I am Sucker for Purpose

When I started working on my own roleplaying game, my main intent was to avoid switching systems whenever I wanted to play a different genre. And I wanted to keep it simple because maybe I could play it with my kids. Within these broad guidelines, I picked whatever I liked, improved what I thought needed improvement and filled the gaps with a lot of ideas that seemed convincing at the time. I did put together some playable versions. We had fun playing them and some players even used it for their own games, but it never really convinced me. After years and years of writing, playtesting, re-writing, I finally understood what I did wrong. I created what I liked at the moment, but didn't follow a clear purpose.

I think it was at the end of 2017 when another version of my game pissed me off. I liked it during design, but not so much during play. I had some interesting ideas and it was fun to put them into rules. The rules weren't supporting fun at the table, though. That's why I decided to go back and start from scratch. And instead of following an idea that seemed nice and pretty, I only followed those that could justify themselves. What was the purpose of a rule? Was there something similar in my notes already? Could I join and simply those similar ideas? Would that support my purpose?

It took me a year to get to the point where I thought I covered enough to be able to actually play. The advantage of that year was, that I purpose-checked everything. It took several loops. Ideas looked fine at first but didn't survive later features. The problem of that year was that I only took notes in bullet points and fragments. I had no clearly formulated rules text in any kind. And without rules written down it would be easy to miss a detail or simply explain them wrong to my group. I spent most of my end of year holidays and lots of my spare time in January to check my notes and put them into clearly defined rules. I am glad I did because I found that some of what I thought was clear had changed during concept. Completely unnoticed by myself. Now I have a rules document for reference that is reliable and double-checked.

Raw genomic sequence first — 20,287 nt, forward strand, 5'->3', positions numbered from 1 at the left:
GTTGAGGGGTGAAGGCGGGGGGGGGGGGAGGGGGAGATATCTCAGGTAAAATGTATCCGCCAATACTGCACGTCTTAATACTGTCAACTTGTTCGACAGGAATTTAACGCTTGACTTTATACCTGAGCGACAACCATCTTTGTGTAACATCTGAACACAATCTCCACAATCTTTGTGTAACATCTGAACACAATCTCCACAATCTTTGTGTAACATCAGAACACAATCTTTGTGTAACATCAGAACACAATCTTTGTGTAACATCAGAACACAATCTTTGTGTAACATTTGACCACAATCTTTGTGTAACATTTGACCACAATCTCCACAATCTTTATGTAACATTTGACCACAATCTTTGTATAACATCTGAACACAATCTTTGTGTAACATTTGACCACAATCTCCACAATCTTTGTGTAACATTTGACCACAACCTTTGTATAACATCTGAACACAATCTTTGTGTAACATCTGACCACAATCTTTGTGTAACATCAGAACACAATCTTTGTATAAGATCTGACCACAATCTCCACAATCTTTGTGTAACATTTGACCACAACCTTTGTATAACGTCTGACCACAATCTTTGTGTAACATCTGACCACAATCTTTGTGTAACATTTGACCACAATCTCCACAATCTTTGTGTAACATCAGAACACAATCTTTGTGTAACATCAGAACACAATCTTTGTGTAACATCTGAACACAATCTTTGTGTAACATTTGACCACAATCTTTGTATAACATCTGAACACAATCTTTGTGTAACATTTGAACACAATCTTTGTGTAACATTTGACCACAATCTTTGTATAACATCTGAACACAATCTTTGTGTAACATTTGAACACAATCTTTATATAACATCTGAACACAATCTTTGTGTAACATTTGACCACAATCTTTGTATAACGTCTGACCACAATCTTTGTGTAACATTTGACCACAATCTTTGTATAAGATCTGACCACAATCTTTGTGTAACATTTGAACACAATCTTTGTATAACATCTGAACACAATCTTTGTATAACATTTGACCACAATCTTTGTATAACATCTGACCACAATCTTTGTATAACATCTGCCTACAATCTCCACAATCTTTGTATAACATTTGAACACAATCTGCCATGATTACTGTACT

Interestingly, just a couple of weeks ago Brad J. Murray blogged about intentionality and expressed a similar sentiment. Although, he focused much more on reasoning why it is important than lamenting about his process. Take a look, it is a good read.

Anyway ... I am really looking forward to the first game. I will let you know how it went. And hopefully, if it goes well, start sharing more about it.


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